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Old 03-02-2020, 10:49   #11
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Re: Batteries died after 28 years of service.

Quote:
Originally Posted by sokkum View Post
Yes, these batteries were installed early 1992 and delivered electricity until now.
These batteries are the GEL type from Prevailer-Sonnenschen and we had installed 4 pcs of 110Amp. All the time these batteries were never under 12.8V and we use solarpanels and windgenerator as well.
Is this a worldrecord for lifetime of batteries? I don't know.
Location of the batteries: engineroom, not the best place because of the warm temp. when the engine was running.
Maintenance? - just some vaseline that's all.

Now I have to pull out these have ones and remplace them - but first practizing some powerlifting.
I replaced my two West Marine 8D GEL batteries (160 lbs. each) last year using the boat winches and lines and the help of a friend; I was 76 then, batteries were 15 years old. Yes, I replaced them with new GELs. I expect these to last longer as I now have 560W of solar...they will most likely outlive me. On my 2016 roundtrip to Hawaii I never had to use the diesel for charging.

~ ~ _/) ~ ~ MJH
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Old 03-02-2020, 11:18   #12
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Batteries died after 28 years of service.

MJH, I’d love to see your solar installation. Where do you mount 560W on the pointy stern of Tayana42? This has stopped me from adding solar to my Tayana V 42 aft cockpit.
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Old 03-02-2020, 11:25   #13
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Re: Batteries died after 28 years of service.

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Originally Posted by mikedefieslife View Post
Which means he was always using the charging sources for his power, and the batteries weren't used

I'm sure it's just a typo though.
Maybe not by much though, I believe that the majority to the reports of excessive battery life are due largely to the likelihood that they met the definition of dead many years before, but due to the fact that they are only very shallowly cycled it wasn’t noticed, meaning I guess that if you only use 50 AH a night and you have a 500 AH bank, that you may not notice that the batteries are losing capacity until they lose a huge amount of capacity, maybe down to almost 50 AH or only 10% of rated capacity.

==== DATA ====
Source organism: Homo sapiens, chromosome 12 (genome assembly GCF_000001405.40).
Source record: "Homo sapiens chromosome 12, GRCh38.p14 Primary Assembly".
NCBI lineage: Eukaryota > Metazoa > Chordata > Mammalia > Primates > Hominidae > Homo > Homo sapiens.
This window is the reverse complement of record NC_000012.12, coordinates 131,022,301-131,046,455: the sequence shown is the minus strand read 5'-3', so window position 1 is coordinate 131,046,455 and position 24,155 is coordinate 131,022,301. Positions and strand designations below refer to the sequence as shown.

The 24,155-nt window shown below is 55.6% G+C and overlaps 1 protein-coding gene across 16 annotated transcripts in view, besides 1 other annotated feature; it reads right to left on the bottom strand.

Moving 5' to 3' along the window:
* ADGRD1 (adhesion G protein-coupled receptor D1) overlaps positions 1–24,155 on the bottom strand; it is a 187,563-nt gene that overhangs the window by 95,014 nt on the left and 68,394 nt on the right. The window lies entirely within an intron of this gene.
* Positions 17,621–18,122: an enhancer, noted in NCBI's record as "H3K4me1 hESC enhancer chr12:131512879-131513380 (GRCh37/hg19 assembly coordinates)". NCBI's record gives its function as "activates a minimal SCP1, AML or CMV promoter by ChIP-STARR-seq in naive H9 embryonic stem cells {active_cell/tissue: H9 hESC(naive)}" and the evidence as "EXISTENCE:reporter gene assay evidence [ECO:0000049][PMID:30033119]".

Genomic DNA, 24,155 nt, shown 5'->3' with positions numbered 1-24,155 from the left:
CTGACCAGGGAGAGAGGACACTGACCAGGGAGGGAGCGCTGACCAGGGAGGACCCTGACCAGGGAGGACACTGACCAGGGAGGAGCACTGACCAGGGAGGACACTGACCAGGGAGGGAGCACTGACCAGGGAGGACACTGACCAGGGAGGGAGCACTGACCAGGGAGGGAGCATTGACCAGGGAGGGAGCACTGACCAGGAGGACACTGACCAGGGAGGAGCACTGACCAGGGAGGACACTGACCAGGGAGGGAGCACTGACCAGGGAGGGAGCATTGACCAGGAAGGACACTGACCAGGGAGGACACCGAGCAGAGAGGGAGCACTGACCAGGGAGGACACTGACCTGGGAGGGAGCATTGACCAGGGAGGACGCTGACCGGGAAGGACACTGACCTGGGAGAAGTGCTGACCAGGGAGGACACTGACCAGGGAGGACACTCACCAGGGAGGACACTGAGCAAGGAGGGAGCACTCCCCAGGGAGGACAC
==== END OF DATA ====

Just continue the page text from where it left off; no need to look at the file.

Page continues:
However if you have a 500 AH bank and use 200AH per night, you bank will “die” many years sooner, somewhat due to deeper cycling of course but also because you can’t lose near as much capacity before it becomes critical.


My belief is that the average cruisers bank meets the definition of “dead” but since one hasn’t shorted people soldier on and adapt to the lost capacity.

I mean who really does an actual capacity check?

I know I never will. I won’t have the equipment or the desire.
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Old 03-02-2020, 11:30   #14
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Re: Batteries died after 28 years of service.

Quote:
Originally Posted by Hermia II View Post
I have a bank of Victron gel batteries, 7 yrs so far, but still fine. I have added a 24v DC Panda generator. What bugs me is that while the batteries are charging closer to 90% they don't take a lot of amps (say 20 of the 110 available) which lengthen the time running the generator. Although hideously expensive, what would be the situation with LiFePO4 batteries?
That is the nature of lead acid batteries, and the older they get the longer it can take to fully charge.
Now a Lithium bank will typically take all that you can throw at them all the way to as full as you want to charge them, you don’t won’t them completely 100% full, that’s not good for them, but if you use 200AH overnight and can charge them at a 100 amp rate then you can be fully recharged in just a bit over two hours, where lead acid will typically take 6 hours.

There are Lithium threads of course and I believe even a lithium section now, but they are to me still to complex and expensive, although I see the huge advantage, especially to a generator equipped vessel
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Old 03-02-2020, 11:33   #15
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Re: Batteries died after 28 years of service.

My old ones were bulletproof. Not that old though! I had mixed batteries and just charged everything the same voltage. No problems.